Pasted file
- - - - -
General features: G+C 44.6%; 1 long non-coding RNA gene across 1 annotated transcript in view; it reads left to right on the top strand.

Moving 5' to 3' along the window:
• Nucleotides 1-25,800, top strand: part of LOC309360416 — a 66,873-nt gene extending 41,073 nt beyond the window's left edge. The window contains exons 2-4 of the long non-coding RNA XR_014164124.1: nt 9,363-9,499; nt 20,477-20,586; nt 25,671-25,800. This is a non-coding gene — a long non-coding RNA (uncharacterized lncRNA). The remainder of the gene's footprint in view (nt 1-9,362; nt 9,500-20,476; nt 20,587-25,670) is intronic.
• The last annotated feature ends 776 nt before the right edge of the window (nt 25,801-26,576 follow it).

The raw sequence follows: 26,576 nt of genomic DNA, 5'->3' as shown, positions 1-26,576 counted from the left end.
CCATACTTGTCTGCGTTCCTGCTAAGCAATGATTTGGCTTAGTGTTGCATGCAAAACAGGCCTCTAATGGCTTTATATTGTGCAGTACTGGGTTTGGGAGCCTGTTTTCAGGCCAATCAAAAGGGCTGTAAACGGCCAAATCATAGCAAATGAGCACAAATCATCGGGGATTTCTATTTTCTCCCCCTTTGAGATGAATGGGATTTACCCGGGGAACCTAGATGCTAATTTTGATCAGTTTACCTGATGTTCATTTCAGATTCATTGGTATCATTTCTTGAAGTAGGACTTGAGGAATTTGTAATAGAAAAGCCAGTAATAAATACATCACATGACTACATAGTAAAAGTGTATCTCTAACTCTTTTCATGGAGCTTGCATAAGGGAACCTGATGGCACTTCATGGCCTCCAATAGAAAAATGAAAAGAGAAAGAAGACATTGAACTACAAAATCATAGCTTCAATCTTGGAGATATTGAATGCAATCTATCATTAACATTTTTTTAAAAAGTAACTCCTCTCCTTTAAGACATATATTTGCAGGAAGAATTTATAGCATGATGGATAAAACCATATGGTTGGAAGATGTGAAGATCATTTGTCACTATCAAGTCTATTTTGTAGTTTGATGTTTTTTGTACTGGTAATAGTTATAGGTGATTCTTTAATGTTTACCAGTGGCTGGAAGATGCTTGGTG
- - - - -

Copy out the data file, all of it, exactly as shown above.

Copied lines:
General features: G+C 44.6%; 1 long non-coding RNA gene across 1 annotated transcript in view; it reads left to right on the top strand.

Moving 5' to 3' along the window:
• Nucleotides 1-25,800, top strand: part of LOC309360416 — a 66,873-nt gene extending 41,073 nt beyond the window's left edge. The window contains exons 2-4 of the long non-coding RNA XR_014164124.1: nt 9,363-9,499; nt 20,477-20,586; nt 25,671-25,800. This is a non-coding gene — a long non-coding RNA (uncharacterized lncRNA). The remainder of the gene's footprint in view (nt 1-9,362; nt 9,500-20,476; nt 20,587-25,670) is intronic.
• The last annotated feature ends 776 nt before the right edge of the window (nt 25,801-26,576 follow it).

The raw sequence follows: 26,576 nt of genomic DNA, 5'->3' as shown, positions 1-26,576 counted from the left end.
CCATACTTGTCTGCGTTCCTGCTAAGCAATGATTTGGCTTAGTGTTGCATGCAAAACAGGCCTCTAATGGCTTTATATTGTGCAGTACTGGGTTTGGGAGCCTGTTTTCAGGCCAATCAAAAGGGCTGTAAACGGCCAAATCATAGCAAATGAGCACAAATCATCGGGGATTTCTATTTTCTCCCCCTTTGAGATGAATGGGATTTACCCGGGGAACCTAGATGCTAATTTTGATCAGTTTACCTGATGTTCATTTCAGATTCATTGGTATCATTTCTTGAAGTAGGACTTGAGGAATTTGTAATAGAAAAGCCAGTAATAAATACATCACATGACTACATAGTAAAAGTGTATCTCTAACTCTTTTCATGGAGCTTGCATAAGGGAACCTGATGGCACTTCATGGCCTCCAATAGAAAAATGAAAAGAGAAAGAAGACATTGAACTACAAAATCATAGCTTCAATCTTGGAGATATTGAATGCAATCTATCATTAACATTTTTTTAAAAAGTAACTCCTCTCCTTTAAGACATATATTTGCAGGAAGAATTTATAGCATGATGGATAAAACCATATGGTTGGAAGATGTGAAGATCATTTGTCACTATCAAGTCTATTTTGTAGTTTGATGTTTTTTGTACTGGTAATAGTTATAGGTGATTCTTTAATGTTTACCAGTGGCTGGAAGATGCTTGGTG